Schools struggle to balance digital innovation, academic accountability — from Education Week’s Digital Directions by Michelle Davis
Using educational technology in new and different ways to improve student learning is often at odds with standardized testing and other traditional measures of achievement.

But how do you move forward with such an innovation, when there isn’t definitive proof that it will work? That is the key question educators and policymakers are grappling with.

Under the education priorities of President George W. Bush’s administration, the catchphrase “research base” was drilled into educators” heads when it came to new programs and initiatives. If it wasn’t research-based, it wasn’t worth adopting.

But technology innovations occur so rapidly that it’s often impossible to do scientifically based trials proving effectiveness before schools embrace new approaches. Think of social-networking tools, iPads, and e-readers. And what other new digital-learning tools might also emerge well before scientifically based research can justify their use in classrooms?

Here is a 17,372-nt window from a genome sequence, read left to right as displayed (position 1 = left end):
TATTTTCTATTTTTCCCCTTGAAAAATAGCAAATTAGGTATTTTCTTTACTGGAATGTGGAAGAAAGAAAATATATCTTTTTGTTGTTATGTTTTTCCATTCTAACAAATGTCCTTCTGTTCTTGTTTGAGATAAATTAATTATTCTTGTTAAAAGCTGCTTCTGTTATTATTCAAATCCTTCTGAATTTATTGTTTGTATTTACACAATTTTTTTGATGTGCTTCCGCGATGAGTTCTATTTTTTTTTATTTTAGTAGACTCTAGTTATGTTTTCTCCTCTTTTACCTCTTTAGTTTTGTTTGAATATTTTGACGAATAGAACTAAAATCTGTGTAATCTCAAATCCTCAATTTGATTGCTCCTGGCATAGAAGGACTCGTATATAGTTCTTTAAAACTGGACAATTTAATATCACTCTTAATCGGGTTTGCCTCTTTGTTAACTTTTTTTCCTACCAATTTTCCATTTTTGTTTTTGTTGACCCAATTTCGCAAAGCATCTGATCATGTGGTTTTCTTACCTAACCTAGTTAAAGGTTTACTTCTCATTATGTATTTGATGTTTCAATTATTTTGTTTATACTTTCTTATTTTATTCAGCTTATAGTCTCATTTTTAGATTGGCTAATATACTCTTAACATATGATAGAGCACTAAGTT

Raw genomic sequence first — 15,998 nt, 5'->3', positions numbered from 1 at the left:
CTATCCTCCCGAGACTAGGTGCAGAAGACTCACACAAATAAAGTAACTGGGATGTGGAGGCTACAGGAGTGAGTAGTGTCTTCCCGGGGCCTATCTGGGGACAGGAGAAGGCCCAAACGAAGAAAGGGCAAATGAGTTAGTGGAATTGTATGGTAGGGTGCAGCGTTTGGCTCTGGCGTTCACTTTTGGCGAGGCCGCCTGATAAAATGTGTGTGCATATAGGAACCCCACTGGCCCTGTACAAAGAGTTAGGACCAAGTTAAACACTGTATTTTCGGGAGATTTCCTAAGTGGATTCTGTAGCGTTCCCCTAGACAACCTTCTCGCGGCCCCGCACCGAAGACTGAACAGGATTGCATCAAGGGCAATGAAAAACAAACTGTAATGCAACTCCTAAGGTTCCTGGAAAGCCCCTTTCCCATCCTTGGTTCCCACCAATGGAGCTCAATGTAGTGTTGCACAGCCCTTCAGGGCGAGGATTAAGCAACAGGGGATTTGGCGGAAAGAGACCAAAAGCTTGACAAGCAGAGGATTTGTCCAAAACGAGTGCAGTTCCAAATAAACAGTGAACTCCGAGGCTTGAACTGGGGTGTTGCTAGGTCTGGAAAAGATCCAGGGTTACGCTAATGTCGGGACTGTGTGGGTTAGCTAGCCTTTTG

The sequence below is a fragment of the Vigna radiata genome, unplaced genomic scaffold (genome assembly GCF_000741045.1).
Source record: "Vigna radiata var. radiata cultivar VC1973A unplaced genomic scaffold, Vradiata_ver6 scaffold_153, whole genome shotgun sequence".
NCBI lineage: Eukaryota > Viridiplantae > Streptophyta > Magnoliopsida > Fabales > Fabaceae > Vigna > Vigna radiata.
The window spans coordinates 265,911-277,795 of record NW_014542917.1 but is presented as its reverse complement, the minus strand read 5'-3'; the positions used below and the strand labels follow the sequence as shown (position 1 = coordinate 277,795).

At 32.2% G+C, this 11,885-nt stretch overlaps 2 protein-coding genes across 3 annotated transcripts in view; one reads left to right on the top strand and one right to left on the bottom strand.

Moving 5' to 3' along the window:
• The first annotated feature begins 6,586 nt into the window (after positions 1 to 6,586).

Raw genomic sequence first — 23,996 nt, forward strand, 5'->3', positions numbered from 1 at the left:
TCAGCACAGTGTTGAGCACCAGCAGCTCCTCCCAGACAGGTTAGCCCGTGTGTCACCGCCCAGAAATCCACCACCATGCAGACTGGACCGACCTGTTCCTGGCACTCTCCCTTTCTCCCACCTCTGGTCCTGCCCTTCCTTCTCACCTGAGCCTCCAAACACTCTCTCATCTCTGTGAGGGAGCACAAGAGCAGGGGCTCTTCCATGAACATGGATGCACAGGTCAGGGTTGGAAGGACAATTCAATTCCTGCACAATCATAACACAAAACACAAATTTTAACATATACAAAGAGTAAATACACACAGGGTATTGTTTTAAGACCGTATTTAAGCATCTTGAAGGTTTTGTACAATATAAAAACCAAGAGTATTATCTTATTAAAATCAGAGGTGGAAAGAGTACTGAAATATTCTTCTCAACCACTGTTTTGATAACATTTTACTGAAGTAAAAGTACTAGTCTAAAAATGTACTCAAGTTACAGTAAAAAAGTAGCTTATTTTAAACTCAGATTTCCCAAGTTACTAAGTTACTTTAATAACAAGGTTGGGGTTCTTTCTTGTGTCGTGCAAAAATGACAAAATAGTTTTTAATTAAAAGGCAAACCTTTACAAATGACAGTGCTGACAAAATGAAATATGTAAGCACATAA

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From my 20+ years of experience with working with a variety of technologies, while there is an element of risk taking to implementing technologies, there are also enormous payoffs if organizations implement the appropriate technologies.

But how can we select and implement the most effective technologies? This is where we need to rely on our technologists out there and keep them growing in the knowledge of “the business”, not just the technologies.  Tell them what you are trying to achieve, and they can greatly assist.  No one can hit 100% — but good technologists can get you into the right game and into the right ballpark (if not exactly lining up the exact right players, which may change or take some tweaking).

Don’t rely on technologists who only see their jobs as keeping the systems running. Though we need technologists who keep the infrastructures up and running, at this juncture what organizations really need are visionaries who are knowledgeable about the needs of the business (as well as the technologies), and those who are willing to explore, experiment, and take some risks…i.e. to lead….to be instrumental in forming strategies and visions. The areas outside IT need to be aware of how critical technologies are becoming in their core strategies and plans. It’s not the same ball-game as it was. Those who use technologies strategically will survive and thrive.

It should be noted that there have been risks inherent in maintaining the status quo — a 20%-30% dropout rate (in K-12) across the United States is pretty risky too, at least in my mind.